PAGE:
History

Early records reveal that the land that now makes up part of the Thurloe Estate & Smiths’ Charity Conservation Area was part of the parish of Kensington and the manor of Earls Court. By the middle of the 17th century, Kensington was a village, centred on the parish church of St Mary Abbots. King William III established his court at Kensington Palace in 1689 which led to a considerable growth in the local population. The village continued to grow steadily during the 18th century and by the end of the century its population numbered over 8,000.

During the 17th & 18th centuries the village of Brompton was renowned for its wholesome, clean air and flourishing markets and nursery gardens. Brompton Park Nursery (where the V&A now stands) was occupied by Henry Wise, Queen Anne’s celebrated gardener and a well known property owner of that time. There were many inns in the Knightsbridge area, and the Bell and Horns Inn occupied the corner site where Empire House stands today.

Brompton was located just west of the current South Kensington tube station. The area was surrounded by gardens and open fields beyond and defines the old road pattern that survives today. The early 19th century saw a huge change in London’s landscape. An increase in building developments led to the transformation of Brompton from a prosperous rural parish to a busy metropolitan borough. The first property boom took place between 1760 – 1770. From about 1764 terraced houses with large front gardens were built along present day Brompton Road in the area including and surrounding Harrods. This newly developed part of Brompton Road came to be known as ‘New Brompton’ to distinguish it from the original village further west, which became ‘Old Brompton’.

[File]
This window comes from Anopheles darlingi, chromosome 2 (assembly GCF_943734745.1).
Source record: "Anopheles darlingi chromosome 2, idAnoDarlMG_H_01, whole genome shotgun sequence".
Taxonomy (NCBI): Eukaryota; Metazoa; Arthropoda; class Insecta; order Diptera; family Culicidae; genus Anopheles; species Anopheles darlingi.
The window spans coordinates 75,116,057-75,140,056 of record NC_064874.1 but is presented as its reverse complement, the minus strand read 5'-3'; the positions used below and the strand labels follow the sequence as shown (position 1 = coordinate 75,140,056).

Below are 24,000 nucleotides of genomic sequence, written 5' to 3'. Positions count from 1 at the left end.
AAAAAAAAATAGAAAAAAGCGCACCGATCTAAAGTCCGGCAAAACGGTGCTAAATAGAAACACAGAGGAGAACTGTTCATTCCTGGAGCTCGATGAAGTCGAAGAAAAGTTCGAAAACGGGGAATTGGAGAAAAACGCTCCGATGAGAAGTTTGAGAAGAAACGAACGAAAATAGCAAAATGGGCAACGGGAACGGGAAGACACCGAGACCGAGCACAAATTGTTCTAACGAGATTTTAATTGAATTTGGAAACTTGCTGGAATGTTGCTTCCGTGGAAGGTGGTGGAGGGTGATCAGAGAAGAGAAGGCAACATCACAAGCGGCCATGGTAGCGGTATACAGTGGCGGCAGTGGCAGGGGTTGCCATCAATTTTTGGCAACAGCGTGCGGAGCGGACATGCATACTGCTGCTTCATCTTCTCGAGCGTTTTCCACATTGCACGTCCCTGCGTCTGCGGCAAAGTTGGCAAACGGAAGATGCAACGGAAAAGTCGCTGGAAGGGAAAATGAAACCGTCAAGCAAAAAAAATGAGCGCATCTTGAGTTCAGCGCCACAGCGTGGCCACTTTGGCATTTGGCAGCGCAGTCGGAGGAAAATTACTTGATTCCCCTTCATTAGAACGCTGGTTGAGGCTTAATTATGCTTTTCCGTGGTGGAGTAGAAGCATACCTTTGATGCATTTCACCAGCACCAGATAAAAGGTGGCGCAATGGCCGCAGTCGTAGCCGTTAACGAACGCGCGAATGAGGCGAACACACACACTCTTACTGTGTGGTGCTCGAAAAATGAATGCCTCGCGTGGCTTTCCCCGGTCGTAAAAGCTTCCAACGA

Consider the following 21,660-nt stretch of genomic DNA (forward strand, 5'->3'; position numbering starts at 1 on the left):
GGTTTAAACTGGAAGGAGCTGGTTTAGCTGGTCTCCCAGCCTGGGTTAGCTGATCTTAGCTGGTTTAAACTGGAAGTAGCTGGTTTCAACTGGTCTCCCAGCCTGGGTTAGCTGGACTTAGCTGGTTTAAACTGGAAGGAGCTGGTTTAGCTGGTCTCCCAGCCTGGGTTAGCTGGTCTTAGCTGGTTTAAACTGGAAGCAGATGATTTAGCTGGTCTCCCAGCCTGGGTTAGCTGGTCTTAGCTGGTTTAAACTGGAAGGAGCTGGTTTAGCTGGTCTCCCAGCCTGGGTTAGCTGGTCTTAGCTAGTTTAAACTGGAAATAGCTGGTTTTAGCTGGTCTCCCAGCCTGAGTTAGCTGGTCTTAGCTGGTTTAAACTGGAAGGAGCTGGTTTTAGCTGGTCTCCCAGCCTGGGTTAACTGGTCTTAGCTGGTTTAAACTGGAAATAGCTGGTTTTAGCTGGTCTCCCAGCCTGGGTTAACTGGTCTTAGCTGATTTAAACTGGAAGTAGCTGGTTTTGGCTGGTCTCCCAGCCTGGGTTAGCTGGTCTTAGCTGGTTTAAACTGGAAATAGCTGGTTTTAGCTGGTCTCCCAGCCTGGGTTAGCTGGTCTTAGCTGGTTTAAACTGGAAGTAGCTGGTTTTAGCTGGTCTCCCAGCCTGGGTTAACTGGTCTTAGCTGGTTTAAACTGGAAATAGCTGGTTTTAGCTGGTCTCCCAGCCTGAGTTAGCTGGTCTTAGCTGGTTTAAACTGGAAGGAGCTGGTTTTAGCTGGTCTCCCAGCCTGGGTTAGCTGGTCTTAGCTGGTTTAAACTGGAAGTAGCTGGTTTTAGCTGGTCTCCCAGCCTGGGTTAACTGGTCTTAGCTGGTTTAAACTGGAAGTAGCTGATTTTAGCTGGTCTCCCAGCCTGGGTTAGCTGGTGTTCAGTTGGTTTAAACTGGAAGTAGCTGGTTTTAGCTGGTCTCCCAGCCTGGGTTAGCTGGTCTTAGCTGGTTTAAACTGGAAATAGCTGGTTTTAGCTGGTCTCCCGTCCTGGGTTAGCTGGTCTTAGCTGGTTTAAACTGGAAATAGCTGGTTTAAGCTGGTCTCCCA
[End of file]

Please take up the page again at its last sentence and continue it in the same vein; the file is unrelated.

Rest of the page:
Further building took place during the boom of the 1820s and by the 1830s Brompton Road was a prosperous residential area. The Great Exhibition of 1851 formed the impetus for the establishment of the great Museum precinct of South Kensington which would help to revolutionise the Knightsbridge area. In the second half of the 19th century the south side of Brompton Road was transformed into a fashionable shopping location. The terraced houses erected during the first property boom were pulled down and replaced with commercial shops to attract the touristsĀ flocking to the area to visit the new museums.

The Piccadilly Line was opened in 1906 and brought a fresh wave of visitors to the area. Stations were opened at Knightsbridge and Brompton Road, which was located further down the road towards the Brompton Oratory. However, due to lack of use the Brompton Road station closed in 1934. The residential blocks at the south west end of Brompton Road were constructed during the 1930’s, and between 1886 and 1890. The Bell and Horns Inn was demolished to make way for Empire House, Dalmeny House and the Rembrandt Hotel buildings which were built between 1910 and 1927.